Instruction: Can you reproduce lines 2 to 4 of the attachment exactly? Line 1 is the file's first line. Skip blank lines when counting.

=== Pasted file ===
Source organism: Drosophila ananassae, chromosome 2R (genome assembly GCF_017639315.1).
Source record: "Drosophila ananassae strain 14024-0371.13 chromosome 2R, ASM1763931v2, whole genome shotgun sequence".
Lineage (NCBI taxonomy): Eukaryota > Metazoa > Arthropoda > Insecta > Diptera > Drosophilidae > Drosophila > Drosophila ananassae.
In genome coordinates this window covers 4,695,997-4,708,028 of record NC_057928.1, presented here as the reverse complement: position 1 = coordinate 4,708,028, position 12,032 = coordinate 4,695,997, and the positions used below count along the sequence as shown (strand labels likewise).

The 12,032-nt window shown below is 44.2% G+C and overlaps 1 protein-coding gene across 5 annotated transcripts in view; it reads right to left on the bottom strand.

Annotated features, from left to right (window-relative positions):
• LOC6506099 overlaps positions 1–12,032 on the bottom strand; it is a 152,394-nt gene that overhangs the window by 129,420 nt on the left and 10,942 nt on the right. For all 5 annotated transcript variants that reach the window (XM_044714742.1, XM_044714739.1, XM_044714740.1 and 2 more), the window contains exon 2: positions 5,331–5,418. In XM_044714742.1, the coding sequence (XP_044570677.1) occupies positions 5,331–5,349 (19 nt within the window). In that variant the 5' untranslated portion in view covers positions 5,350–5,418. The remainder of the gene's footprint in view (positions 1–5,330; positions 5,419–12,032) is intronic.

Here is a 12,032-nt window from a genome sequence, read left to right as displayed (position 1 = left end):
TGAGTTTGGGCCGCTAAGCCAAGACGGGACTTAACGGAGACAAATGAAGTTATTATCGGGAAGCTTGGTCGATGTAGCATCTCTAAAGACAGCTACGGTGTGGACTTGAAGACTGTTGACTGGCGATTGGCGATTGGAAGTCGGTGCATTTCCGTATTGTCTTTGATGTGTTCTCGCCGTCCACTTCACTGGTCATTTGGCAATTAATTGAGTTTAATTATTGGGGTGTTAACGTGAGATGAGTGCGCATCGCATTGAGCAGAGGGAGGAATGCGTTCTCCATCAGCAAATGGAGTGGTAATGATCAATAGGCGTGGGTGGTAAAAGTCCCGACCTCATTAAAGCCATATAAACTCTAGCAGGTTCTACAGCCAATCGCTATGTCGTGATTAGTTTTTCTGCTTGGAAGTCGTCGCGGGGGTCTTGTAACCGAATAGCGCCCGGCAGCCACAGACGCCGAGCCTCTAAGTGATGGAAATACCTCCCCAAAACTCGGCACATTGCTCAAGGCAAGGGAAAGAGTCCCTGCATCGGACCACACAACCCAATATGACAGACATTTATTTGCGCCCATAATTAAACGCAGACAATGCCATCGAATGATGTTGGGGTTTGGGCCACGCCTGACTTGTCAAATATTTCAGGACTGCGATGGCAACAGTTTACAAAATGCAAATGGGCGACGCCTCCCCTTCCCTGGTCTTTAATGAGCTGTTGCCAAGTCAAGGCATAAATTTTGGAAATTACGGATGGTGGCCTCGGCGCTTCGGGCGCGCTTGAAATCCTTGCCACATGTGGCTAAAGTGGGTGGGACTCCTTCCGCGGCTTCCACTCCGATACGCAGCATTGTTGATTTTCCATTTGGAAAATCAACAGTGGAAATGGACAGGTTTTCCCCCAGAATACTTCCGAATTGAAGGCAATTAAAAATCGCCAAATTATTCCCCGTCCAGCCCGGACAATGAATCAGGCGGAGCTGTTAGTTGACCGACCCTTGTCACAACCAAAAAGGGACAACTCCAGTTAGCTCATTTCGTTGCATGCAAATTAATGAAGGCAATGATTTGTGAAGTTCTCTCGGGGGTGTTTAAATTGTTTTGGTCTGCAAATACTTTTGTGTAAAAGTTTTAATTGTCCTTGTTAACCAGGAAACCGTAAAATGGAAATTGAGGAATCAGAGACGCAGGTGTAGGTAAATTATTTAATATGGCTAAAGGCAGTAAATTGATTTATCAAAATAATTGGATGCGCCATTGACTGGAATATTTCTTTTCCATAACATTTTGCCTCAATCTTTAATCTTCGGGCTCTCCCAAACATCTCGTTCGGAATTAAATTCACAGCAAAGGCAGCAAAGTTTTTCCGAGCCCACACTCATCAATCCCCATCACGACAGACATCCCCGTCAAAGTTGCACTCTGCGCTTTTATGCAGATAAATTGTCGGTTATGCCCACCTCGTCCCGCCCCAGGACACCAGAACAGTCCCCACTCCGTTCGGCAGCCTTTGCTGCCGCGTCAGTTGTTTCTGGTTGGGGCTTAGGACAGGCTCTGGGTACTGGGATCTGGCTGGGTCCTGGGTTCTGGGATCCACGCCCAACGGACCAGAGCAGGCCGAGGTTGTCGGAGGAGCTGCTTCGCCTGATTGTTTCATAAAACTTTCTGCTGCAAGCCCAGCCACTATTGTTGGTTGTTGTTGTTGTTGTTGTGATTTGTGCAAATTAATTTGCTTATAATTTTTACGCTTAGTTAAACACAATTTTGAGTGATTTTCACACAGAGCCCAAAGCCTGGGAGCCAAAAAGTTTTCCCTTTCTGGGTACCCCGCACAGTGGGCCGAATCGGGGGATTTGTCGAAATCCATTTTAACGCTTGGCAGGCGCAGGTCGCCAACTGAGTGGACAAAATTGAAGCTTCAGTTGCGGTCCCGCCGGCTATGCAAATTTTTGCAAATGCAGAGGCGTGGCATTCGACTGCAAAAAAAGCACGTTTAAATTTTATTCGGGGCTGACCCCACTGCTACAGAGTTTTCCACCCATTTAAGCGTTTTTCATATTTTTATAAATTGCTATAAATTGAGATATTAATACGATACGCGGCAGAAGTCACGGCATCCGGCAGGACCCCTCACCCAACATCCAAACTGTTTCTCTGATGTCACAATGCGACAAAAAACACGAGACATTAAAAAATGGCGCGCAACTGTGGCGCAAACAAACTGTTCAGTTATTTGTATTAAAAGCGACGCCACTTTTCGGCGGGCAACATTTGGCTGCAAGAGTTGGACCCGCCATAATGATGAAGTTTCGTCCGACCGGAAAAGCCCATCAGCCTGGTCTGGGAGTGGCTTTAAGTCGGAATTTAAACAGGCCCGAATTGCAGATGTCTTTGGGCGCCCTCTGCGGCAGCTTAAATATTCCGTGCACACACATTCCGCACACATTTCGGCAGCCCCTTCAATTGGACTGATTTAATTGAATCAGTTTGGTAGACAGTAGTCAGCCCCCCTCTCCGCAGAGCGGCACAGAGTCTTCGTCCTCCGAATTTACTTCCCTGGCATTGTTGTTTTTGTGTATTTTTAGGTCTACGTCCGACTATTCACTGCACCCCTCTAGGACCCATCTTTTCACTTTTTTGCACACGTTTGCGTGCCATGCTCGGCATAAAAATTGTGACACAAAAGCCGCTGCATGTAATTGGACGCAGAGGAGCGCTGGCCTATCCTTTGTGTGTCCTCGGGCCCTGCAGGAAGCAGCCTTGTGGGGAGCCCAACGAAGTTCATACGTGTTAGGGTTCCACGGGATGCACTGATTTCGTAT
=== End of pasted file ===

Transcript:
Source record: "Drosophila ananassae strain 14024-0371.13 chromosome 2R, ASM1763931v2, whole genome shotgun sequence".
Lineage (NCBI taxonomy): Eukaryota > Metazoa > Arthropoda > Insecta > Diptera > Drosophilidae > Drosophila > Drosophila ananassae.
In genome coordinates this window covers 4,695,997-4,708,028 of record NC_057928.1, presented here as the reverse complement: position 1 = coordinate 4,708,028, position 12,032 = coordinate 4,695,997, and the positions used below count along the sequence as shown (strand labels likewise).